VAT Assessment Solicitors | Kittel Principle in HMRC Cases


Many businesses will receive a Notice of VAT Assessment and Penalty Notice from HMRC during the course of their existence.

One such Notice of VAT Assessment from HMRC is based on the Kittel Principle.

If you receive a Kittel Notice from HMRC it is important to act quickly as non-compliance can have a devastating impact on any business.

Our team of VAT Solicitors is experienced in advising clients in relation to Kittle VAT Assessments and Penalty Notices.

For an initial no obligation discussion, please call our VAT Team at any of our offices detailed below:




In this article, Hamraj Kang of Kangs Solicitors discusses VAT Assessments served on the basis of the Kittel principle.

What is the Kittel Principle? | Kittel VAT Solicitors

The Kittel principle is often cited by HMRC to deny a taxable trader the right to claim input tax on certain transactions.

In reality, by the time HMRC serve the Kittel Notice, the trader will have already claimed the input tax on the transactions and the Kittel Notice requires the trader to repay that money to HMRC. Invariably, the sums are large and the trader does not have the resources to pay the demand from HMRC.

The European Court of Justice (’ECJ’) judgement in the case of Axel Kittel & Recolta Recycling SPRL established the Kittel principle which states that a taxpayer who claims input tax on transactions which he knew or should have known were connected with fraudulent evasion of VAT should be denied his right to claim that input tax.

The Logic Behind the Kittel Principle | Kangs VAT Appeal Solicitors

The ECJ made it clear that if a taxable trader, at the point of his purchase, either knew or should have known that he was taking part in a transaction connected with the fraudulent evasion of VAT, that taxable trader must be regarded as a participant in that fraud. It did not matter whether the taxable trader made a profit or not on the resale of the goods.

The ECJ stated that the taxable trader in this situation is aiding the perpetrators of the fraud and is effectively becoming their accomplice.

Based on this interpretation, we have represented a number of taxable traders who have, unbeknown to them, been part of a suspect trading chain. These ‘innocent’ traders have been served with VAT Assessment Notices under the Kittel principle. 

The Three Limbs of the Kittel Principle | MTIC Defence VAT Solicitors

The Kittel principle can be divided into three limbs:

  1. Was there fraudulent evasion of VAT?
  2. Was the transaction ‘connected with’ that fraudulent evasion of VAT?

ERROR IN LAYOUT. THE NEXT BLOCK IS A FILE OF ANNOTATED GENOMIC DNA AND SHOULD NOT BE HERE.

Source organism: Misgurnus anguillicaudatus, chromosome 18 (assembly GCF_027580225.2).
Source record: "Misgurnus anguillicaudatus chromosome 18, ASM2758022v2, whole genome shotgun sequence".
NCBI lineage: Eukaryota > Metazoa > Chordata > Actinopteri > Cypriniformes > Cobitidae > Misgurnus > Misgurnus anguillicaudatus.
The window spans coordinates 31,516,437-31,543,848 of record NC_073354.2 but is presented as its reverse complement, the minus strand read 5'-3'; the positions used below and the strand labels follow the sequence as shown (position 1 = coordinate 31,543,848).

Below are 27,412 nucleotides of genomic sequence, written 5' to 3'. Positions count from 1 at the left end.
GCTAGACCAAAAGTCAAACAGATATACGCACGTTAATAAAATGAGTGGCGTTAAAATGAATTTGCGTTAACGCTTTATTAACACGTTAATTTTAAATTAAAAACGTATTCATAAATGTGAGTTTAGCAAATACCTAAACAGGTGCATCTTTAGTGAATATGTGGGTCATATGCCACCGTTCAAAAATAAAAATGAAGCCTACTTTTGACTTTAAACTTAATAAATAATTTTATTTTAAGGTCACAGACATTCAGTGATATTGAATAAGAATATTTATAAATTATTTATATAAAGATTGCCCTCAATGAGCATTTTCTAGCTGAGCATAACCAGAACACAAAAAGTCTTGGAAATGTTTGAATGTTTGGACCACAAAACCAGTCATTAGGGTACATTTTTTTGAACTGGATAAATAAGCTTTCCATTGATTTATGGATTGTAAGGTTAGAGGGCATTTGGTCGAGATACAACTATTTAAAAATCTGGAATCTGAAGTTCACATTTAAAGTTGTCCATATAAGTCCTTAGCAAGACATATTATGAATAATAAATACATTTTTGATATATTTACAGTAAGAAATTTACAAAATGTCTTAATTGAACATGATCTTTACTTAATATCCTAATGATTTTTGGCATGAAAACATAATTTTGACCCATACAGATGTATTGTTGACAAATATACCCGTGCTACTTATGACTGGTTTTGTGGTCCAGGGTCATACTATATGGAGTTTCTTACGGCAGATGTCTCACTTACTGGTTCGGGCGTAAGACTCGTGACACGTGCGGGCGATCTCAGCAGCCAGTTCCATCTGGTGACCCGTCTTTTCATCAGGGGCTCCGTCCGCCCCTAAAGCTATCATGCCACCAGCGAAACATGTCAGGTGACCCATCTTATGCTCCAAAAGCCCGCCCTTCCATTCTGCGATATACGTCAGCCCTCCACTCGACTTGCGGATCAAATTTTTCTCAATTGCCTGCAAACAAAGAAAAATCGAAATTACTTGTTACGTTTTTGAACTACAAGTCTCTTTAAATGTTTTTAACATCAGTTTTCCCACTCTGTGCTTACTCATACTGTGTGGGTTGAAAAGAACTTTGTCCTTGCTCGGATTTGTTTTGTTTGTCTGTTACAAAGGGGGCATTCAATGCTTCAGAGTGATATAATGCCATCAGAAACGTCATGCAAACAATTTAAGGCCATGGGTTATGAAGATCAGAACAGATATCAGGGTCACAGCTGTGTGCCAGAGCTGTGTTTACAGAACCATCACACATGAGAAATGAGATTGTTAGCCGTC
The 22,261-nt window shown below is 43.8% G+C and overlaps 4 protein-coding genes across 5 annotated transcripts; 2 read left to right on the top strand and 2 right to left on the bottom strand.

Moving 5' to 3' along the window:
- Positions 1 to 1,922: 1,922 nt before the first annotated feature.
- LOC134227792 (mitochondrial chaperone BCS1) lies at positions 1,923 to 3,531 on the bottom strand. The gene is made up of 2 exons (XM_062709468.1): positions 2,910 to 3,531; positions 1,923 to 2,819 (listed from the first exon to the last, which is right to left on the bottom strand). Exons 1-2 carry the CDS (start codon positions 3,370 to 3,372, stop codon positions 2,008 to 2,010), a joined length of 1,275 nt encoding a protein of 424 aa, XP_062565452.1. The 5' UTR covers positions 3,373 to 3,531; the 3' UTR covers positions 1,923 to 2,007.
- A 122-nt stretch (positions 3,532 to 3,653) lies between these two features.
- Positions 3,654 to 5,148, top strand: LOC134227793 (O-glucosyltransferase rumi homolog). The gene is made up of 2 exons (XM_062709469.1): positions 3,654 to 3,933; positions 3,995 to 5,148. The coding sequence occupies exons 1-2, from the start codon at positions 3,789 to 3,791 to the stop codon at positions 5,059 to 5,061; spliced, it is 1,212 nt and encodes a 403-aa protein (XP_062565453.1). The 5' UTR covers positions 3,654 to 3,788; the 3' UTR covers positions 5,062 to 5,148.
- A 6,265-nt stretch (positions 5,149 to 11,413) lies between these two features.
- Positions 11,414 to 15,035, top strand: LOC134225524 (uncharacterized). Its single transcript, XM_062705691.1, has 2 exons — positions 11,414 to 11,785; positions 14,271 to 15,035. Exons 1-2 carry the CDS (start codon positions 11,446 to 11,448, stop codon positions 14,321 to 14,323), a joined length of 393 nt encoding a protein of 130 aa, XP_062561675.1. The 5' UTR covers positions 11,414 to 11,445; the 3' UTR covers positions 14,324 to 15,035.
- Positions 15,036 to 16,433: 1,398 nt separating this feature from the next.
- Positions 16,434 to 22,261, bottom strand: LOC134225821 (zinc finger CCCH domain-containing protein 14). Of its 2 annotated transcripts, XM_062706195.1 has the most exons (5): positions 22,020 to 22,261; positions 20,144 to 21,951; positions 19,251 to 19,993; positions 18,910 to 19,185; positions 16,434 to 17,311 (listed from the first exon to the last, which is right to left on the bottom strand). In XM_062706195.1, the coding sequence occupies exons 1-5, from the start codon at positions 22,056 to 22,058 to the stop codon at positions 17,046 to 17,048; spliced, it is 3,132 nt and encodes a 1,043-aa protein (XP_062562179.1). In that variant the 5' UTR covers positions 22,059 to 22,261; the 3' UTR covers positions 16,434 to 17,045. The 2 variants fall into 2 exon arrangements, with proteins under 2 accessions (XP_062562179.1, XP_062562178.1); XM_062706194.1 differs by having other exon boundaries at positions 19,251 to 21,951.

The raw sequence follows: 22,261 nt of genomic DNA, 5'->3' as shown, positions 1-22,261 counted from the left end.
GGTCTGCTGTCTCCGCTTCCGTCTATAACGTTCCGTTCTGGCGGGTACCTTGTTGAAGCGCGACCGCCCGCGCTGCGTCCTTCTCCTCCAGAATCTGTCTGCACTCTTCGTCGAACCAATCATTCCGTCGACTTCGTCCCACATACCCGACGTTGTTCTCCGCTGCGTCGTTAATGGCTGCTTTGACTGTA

3. Did the taxable trader, when he entered into the transaction, know or should have known that it was ‘connected with fraudulent evasion of VAT’?

In relation to limbs 1 & 2 above, a HMRC investigation often concludes that the transactions in question can be traced back to identified fraudulent tax losses and that those transactions are connected to a VAT fraud and/or tax loss.

The taxable trader is entitled to take issue with the HMRC findings in relation to limbs 1 & 2 above and often HMRC is put to strict proof of the fraudulent tax loss.

In our experience, the real ‘battleground’ and therefore an area of major dispute between HMRC and a taxable trader, relates to limb number 3 above, namely the need to show that the taxable trader ‘knew or should have known’ that the transactions were ‘connected with fraudulent evasion of VAT’.

What Does ‘knew or should have known’ mean? | Kittel Notice Solicitors

The ECJ did not define what ‘knew or should have known’ meant but confirmed that it was an objective test.

In order to show that the taxable person knew or should have known that the transactions were connected with fraudulent evasion of VAT, HMRC will look to gather evidence in support of its case including:

  • what did the taxable person know about fraud in general at the time the transactions in question took place?
  • are there any features relating to the transactions that would have led the taxable person to question if the transactions were connected with fraudulent evasion of VAT?
  • what due diligence did the taxable person undertake before entering into the transactions in question and was it sufficient/reasonable?

Who Does the Test for ‘knew or should have known’ apply to? | VAT Solicitor

The courts have made it clear that the Kittel principle applies to the taxable person and therefore this can be a company.

If the taxable person is a company, it is separate and distinct from the company director(s).

The test is therefore, what did the company itself know or ought to have known? This is not the same as what did the company director(s) know or ought to have known.

The knowledge of the company director(s) will be attributed to the company but the company may also have other sources of information that the director(s) may not have been privy to such as the knowledge of employees, third parties who advise the company or act as agents for the company.